Programming Trends Change – Keep Your Job Skills Up To Date
Technology is always advancing and business needs change, and therefore, programming languages evolve over time and new ones emerge to meet the needs of consumer demands. How do you know which languages to learn to keep yourself in demand in the job market? How can you know if a language is merely a fad or will prove to have staying power? Jeff Cogswell shares his knowledge of the field in his article, “5 Programming Languages You’ll Need Next Year (and Beyond)”. He writes about the differences in languages, what’s hot and what’s not, and maybe what you need to start focusing on to keep your resume at the top of the pile.
How Do You Choose the Right One?
Do you base your career choices on potential financial gain? Or maybe you choose to focus solely on areas that interest you. Let’s assume that most people involved in programming choose their careers based on interest. That being the case one is not likely to make career choices on what languages are currently popular. As Craig Buckler explains in “What is the Best Programming Language to Learn in 2014”, “Choosing a popular language also pits you against thousands of others. Learning Fortran won’t be trendy but you’ll find lucrative work maintaining decades-old legacy systems no other developer wants to touch.” That being said, being a master of the language you choose is the best way to stay in demand in the job market. You may love FORTRAN, but if you are not among the best at what you do, then it will be hard to make a living at it.
Using Your Mad Skills to Leverage Your Career
There are as many ways to find your way into the field of programming as there are programmers. How you become an expert in your field, or at the very least make yourself indispensable to your employer is a matter of passion and commitment. The more passionate you are the more time you will spend finding ways to increase your knowledge. Discussion groups and networking avenues are available for every language. Programmers who know their stuff gravitate to areas on the Internet where they can share ideas, problems, and fixes with others like them. You can find and contribute to discussions on any and every language. GitHub is a great place to show what you know and savvy employers are taking notice. Peter Wayner in his article, “15 hot programming trends – and 15 going cold”, explains why good resumes may not be the best way to promote yourself in the job market anymore.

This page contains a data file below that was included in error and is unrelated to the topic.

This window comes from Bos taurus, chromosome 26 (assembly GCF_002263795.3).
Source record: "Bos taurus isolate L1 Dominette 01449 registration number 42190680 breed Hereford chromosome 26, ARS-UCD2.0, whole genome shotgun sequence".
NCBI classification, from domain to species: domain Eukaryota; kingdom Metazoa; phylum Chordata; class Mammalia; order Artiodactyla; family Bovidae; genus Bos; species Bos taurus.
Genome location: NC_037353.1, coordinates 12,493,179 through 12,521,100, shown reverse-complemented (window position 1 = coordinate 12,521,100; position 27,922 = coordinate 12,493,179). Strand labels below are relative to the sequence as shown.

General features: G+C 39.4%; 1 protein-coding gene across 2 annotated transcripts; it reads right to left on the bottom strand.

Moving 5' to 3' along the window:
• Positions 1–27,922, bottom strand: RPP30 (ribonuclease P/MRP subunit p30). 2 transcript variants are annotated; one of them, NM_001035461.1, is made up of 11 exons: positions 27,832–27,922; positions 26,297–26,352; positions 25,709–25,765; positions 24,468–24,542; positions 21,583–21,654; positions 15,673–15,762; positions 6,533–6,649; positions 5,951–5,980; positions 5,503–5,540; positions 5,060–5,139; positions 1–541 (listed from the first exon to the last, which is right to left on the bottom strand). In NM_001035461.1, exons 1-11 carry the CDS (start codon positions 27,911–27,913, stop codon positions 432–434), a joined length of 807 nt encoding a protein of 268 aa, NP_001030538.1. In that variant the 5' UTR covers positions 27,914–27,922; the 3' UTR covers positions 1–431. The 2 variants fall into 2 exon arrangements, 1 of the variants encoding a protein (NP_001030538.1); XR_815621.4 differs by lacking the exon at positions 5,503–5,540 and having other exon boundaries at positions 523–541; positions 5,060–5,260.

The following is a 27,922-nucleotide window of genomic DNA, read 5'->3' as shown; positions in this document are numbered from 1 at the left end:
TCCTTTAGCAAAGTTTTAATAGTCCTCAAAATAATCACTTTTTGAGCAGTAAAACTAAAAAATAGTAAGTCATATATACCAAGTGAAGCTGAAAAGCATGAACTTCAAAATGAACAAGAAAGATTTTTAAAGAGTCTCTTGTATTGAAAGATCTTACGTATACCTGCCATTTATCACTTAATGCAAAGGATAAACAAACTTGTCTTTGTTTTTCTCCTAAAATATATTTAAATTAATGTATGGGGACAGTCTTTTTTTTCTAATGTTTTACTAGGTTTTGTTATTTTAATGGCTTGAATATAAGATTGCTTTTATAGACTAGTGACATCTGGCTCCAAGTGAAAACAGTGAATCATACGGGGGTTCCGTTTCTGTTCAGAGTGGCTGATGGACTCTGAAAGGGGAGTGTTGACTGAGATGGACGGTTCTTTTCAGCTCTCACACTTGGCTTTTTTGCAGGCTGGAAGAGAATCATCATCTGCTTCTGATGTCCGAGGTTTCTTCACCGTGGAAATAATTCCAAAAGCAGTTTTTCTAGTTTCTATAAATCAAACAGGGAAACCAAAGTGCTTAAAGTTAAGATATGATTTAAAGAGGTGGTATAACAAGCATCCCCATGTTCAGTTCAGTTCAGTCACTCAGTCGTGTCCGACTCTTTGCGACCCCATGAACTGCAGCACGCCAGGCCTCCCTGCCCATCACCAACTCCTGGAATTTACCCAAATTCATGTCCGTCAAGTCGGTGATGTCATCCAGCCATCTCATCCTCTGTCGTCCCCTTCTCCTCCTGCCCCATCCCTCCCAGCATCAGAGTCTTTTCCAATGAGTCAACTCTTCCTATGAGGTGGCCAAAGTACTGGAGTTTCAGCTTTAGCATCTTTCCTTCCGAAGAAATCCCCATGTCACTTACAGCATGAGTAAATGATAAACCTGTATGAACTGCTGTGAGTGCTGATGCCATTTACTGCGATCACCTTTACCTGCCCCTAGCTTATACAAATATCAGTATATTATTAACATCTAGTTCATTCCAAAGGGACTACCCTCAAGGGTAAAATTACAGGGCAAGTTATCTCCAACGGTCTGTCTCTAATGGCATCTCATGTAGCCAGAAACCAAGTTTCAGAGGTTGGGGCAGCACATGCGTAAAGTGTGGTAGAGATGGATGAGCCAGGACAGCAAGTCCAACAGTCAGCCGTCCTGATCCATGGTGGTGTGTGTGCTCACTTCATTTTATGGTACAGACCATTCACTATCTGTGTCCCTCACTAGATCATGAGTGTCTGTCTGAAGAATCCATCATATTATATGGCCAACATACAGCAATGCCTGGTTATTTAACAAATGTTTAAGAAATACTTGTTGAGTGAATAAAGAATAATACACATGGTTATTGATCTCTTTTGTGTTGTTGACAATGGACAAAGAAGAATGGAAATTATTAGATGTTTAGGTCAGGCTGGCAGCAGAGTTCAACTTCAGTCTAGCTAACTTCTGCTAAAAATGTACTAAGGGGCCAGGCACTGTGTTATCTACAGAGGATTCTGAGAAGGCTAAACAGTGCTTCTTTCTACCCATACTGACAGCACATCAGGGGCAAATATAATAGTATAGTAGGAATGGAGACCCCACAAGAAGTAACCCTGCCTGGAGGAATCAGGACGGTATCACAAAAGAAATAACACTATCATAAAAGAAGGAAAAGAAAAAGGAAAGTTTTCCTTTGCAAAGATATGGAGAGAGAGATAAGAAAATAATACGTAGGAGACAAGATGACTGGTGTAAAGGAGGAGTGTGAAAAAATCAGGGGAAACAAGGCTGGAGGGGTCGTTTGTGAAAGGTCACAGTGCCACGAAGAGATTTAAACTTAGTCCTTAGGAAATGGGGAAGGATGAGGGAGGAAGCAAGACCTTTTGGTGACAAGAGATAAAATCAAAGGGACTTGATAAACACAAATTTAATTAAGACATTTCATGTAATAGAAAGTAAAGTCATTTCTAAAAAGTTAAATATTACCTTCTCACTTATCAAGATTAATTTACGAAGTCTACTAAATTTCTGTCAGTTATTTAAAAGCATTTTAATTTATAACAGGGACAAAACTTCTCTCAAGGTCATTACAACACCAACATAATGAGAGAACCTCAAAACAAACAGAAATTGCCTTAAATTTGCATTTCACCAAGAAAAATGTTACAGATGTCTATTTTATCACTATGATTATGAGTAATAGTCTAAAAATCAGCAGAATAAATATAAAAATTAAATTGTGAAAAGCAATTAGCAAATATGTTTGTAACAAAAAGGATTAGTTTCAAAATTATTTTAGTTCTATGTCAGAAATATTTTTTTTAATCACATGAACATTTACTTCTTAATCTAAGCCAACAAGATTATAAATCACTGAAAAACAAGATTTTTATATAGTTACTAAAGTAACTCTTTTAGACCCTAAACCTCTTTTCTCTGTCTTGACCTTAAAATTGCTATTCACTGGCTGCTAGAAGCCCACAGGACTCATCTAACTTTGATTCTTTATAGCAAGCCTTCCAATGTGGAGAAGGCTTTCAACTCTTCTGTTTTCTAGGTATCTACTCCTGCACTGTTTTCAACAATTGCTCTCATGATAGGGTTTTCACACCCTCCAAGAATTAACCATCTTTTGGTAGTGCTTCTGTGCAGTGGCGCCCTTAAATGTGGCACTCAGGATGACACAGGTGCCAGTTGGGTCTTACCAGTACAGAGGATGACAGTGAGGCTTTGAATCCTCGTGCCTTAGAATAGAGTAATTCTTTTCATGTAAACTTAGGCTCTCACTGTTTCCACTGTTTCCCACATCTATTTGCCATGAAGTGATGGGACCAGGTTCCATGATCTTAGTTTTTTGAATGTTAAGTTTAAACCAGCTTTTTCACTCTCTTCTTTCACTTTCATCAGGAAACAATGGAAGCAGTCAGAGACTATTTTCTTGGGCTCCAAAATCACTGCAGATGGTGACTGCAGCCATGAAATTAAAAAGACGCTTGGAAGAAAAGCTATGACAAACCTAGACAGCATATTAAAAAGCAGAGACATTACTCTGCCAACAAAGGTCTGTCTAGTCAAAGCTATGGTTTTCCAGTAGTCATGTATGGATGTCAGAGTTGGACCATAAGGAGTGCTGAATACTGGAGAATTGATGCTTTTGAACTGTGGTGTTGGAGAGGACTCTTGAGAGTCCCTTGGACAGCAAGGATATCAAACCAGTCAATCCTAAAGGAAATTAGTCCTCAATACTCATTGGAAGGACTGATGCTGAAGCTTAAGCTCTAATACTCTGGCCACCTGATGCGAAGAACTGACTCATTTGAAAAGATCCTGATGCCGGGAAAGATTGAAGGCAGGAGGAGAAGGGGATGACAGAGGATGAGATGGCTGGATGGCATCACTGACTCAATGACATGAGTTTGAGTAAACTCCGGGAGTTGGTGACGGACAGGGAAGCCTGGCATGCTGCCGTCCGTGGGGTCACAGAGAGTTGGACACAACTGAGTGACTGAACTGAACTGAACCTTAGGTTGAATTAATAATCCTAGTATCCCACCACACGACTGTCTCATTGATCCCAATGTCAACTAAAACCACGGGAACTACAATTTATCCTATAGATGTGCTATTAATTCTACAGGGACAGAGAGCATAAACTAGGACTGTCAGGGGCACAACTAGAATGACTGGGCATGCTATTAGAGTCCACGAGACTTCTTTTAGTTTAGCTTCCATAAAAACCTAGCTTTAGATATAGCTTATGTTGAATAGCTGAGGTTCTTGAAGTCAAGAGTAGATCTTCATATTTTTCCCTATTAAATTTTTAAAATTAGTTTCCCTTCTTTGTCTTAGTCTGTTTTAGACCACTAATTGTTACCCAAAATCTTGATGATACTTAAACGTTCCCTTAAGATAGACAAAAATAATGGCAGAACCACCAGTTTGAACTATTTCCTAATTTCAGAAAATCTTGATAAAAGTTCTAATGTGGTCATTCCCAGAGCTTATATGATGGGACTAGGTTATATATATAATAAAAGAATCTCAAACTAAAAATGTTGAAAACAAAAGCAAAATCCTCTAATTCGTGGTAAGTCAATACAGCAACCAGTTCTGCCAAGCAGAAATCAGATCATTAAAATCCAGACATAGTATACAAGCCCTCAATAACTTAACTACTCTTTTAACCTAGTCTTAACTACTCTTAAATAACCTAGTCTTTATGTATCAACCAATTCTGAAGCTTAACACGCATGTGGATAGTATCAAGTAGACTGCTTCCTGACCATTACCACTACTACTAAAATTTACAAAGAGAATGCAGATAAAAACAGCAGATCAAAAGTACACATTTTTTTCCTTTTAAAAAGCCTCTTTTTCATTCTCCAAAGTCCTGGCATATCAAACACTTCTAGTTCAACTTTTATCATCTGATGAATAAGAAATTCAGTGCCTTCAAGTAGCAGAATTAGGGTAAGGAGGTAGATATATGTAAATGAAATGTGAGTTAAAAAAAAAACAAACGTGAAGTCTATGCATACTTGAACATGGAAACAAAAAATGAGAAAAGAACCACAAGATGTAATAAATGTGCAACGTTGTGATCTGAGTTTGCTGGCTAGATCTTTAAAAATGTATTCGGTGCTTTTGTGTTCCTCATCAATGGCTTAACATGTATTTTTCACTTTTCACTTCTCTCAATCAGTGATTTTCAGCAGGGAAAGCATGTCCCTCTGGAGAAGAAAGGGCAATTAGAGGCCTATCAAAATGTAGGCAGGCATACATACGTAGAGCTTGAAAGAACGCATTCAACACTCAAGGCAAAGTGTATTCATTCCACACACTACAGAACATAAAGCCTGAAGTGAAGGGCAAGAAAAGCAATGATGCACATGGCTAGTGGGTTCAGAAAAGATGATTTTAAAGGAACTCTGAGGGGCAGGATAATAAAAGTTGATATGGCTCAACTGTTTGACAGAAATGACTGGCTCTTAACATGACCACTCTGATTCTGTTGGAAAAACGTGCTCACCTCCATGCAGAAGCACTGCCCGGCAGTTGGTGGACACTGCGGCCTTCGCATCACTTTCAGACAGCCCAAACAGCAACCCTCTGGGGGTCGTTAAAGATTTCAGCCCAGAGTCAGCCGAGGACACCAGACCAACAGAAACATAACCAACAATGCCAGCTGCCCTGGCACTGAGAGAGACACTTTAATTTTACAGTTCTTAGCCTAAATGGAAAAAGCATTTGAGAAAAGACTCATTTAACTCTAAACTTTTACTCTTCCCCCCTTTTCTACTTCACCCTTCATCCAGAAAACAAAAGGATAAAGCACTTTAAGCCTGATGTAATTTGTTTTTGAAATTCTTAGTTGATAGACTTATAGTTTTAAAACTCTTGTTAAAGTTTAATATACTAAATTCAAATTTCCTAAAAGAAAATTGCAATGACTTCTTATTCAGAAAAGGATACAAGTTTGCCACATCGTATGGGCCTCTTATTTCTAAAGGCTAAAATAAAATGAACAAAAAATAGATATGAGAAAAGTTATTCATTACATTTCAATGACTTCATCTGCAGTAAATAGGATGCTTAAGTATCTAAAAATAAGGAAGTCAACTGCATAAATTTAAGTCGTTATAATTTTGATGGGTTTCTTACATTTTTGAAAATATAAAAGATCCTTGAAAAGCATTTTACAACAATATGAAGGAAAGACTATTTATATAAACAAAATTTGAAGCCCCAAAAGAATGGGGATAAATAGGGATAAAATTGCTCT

“Sure, you could learn something by reading a puffed-up list of accomplishments that include vice president of the junior high chess club. But reading someone’s actual code is so much richer and more instructive. Do they write good comments? Do they waste too much time breaking things into tiny classes that do little? Is there a real architecture with room for expansion? All these questions can be answered by a glimpse at some code.
This is why participating in open source projects is becoming more and more important for finding a job. Sharing the code from a proprietary project is hard, but open source code can go everywhere.”
So do what you love, do it well, and show the world.